I had met my husband in 1954 when he was visiting another girl at Cornell and he told me he had attended FHHS….and I told him I remembered him as a Big Man on Campus, and also Louise a Big Woman on Campus, i.e. high school intellectuals of renown. Neither of us ever had any further contact with Louise or Steven, who lived in Texas. Steven was certainly one of the most brilliant scientists ever.

  4. Last year I had reread Weinberg’s The First Three Minutes, one of my favorite books, in preparation for reading the latest books by Sean Carroll and Lawrence Krauss. I mourn Weinberg’s passing.

  5. In October, 2012, we were both participants in the small “Moving Naturalism Forward” conference organized by physicist Sean Carroll in Stockbridge, Massachusetts. I sat next to Steve during the two days of the meeting, and watched as he worked out physics equations on a notepad during the talks.

    There’s no gainsaying that Steven Weinberg had a great career or that he was a man of immense intelligence and accomplishment.

    That said, I’ve watched the videos of the 2012 “Moving Naturalism Forward” conference (or at least that portion of them that’s been made public), and I recall being a bit disappointed in Weinberg’s brief presentation on “morality” — a subject he’d selected for himself, but about which had hadn’t seemed to have given his customary excogitation or had much of profundity to say.

    1. Another Weinberg quote, from “The First Three Minutes” and not unconnected to his atheism is:

      “The more the universe seems comprehensible, the more it also seems pointless”

      This may have some connection with that presentation you mention.

  6. I have a copy of To Explain the World. and I have read it at least twice. A wonderful book, and I have just pulled it off my bookshelves to read again.

  7. Wow, he’ll be missed. He was a presence at Harvard when I was a physics grad student there in the 80’s. I only met and spoke with him briefly a couple of times. He was always friendly, though I was too shy to have any exchanges of consequence with him. I long ago read his essential classic The First Three Minutes, and more recently very much enjoyed his book on the history of science, To Explain the World. Both highly recommended.

  8. I am truly sad to hear that! Weinberg was one of the main contributors to effective quantum field theory, which by way of renormalization theory covers “everyday life” as Sean Carroll puts it. Weinberg was still productive last year, when at the very least he summarized his work on field theory [“On the development of effective field theory”, Steven Weinberg, Eur. Phys. J. H (2021) 46:6 , ].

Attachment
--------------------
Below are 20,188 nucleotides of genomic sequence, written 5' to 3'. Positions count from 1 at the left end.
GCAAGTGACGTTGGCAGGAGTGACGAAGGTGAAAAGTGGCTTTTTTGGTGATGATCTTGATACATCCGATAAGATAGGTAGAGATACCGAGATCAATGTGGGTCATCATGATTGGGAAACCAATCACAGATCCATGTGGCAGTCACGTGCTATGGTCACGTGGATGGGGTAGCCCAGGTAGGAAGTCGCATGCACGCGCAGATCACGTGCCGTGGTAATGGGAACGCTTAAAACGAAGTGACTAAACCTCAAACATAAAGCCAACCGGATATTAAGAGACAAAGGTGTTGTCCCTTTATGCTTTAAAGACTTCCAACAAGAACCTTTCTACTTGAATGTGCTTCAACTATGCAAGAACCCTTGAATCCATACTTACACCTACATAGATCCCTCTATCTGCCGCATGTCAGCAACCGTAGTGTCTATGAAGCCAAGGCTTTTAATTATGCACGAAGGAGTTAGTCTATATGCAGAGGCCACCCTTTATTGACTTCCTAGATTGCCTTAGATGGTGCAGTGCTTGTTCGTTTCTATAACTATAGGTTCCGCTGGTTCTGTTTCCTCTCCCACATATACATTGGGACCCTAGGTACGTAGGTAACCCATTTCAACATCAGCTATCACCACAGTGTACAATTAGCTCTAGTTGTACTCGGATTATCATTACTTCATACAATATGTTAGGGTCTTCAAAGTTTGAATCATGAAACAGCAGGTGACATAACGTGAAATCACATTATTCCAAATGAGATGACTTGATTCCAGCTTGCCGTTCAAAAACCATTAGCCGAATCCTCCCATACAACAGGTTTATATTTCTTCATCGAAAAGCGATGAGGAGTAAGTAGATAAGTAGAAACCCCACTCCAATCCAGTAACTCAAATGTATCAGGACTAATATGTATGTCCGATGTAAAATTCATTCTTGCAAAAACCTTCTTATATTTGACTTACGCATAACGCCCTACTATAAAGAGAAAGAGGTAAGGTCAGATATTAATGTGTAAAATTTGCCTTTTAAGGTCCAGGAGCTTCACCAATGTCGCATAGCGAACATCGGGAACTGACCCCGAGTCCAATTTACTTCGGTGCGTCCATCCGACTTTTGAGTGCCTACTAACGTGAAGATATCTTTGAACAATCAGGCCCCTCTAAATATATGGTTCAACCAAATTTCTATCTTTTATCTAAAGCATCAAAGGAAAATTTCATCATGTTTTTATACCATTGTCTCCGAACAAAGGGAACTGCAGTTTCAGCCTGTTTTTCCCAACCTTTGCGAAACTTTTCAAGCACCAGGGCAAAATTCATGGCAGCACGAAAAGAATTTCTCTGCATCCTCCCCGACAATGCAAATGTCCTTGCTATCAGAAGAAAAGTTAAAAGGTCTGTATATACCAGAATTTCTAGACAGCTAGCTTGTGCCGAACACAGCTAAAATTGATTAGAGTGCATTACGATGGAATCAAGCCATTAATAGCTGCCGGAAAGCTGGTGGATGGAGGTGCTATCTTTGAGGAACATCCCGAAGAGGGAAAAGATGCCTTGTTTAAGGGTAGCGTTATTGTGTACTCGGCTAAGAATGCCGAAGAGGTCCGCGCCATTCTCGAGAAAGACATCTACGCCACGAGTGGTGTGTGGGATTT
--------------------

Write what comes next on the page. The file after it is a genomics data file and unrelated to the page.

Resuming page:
Other notable results is showing that the graviton with spin 2 has the most spin we can expect of a quantum field, or his anthropic derivation of the cosmological constant that was shortlisted this year as possible physics in the eBOSS galaxy survey 20 year cosmological summary paper. I’m sure people can come up with more examples, Weinberg was very productive.

    I see that Wikipedia lists his death now. [Since “Not Even Wrong” is fringe I don’t take its claims at face value.]

  9. Weinberg was a hero to me as well as to many here. He had a good long life. But it seems we might have had a few more of his excellent books and essays, maybe even discoveries, to look forward to. But, no, a big loss.

    I accidentally met him very briefly at the Perimeter Institute in Waterloo a decade or two ago, where I’d go to the occasional lecture.

    One discovery not mentioned above was the theoretical existence of a particle now called the axion, whose name is a sort of joke, due to Frank Wilczek who independently also discovered it. Weinberg agreed to drop his naming of it as a ‘higglet’, IIRC. I understand that there is some reasonable chance that it could be observationally discovered as a (the?) particle which is dark matter. Their deduction is from the 1977 Peccei-Quinn theoretical mechanism, now part of the Standard Theory I believe.

    1. Weinberg describes some of that and his recent views in the link in my comment.

      “We now expect that there are corrections to the renormalizable Standard Model of the order of powers of E/M. How in the world are we ever going to find corrections that are suppressed by such incredibly tiny fractions? The one hope is that those corrections can violate symmetries that we once thought were inviolable, but that we now understand are simply accidents, arising from the constraint of renormalizability that we imposed on the Standard Model.

      Indeed, quite apart from the development of effective field theory, one of the great things about the Standard Model was that it explained various symmetries that could not be fundamental, because we already knew they were only partial or approximate symmetries.”

      “Now, coming back to effective field theory, there are other symmetries within the Standard Model that are accidental symmetries of the whole renormalizable theory of weak, strong and electromagnetic interactions: In particular, baryon conservation and lepton conservation are respected aside from very small non-perturbative effects (well, very small at least in laboratories, though maybe not so small cosmologically). If baryon and lepton conservations are only accidental properties of the Standard Model, maybe they are not symmetries of nature. In this case, there is no reason why baryon and lepton conservation should be respected by nonrenormalizable corrections to the Lagrangian, and so you would expect terms of O(E/M) or O((E/M)^2) or higher order as corrections to the Standard Model that violate these symmetries.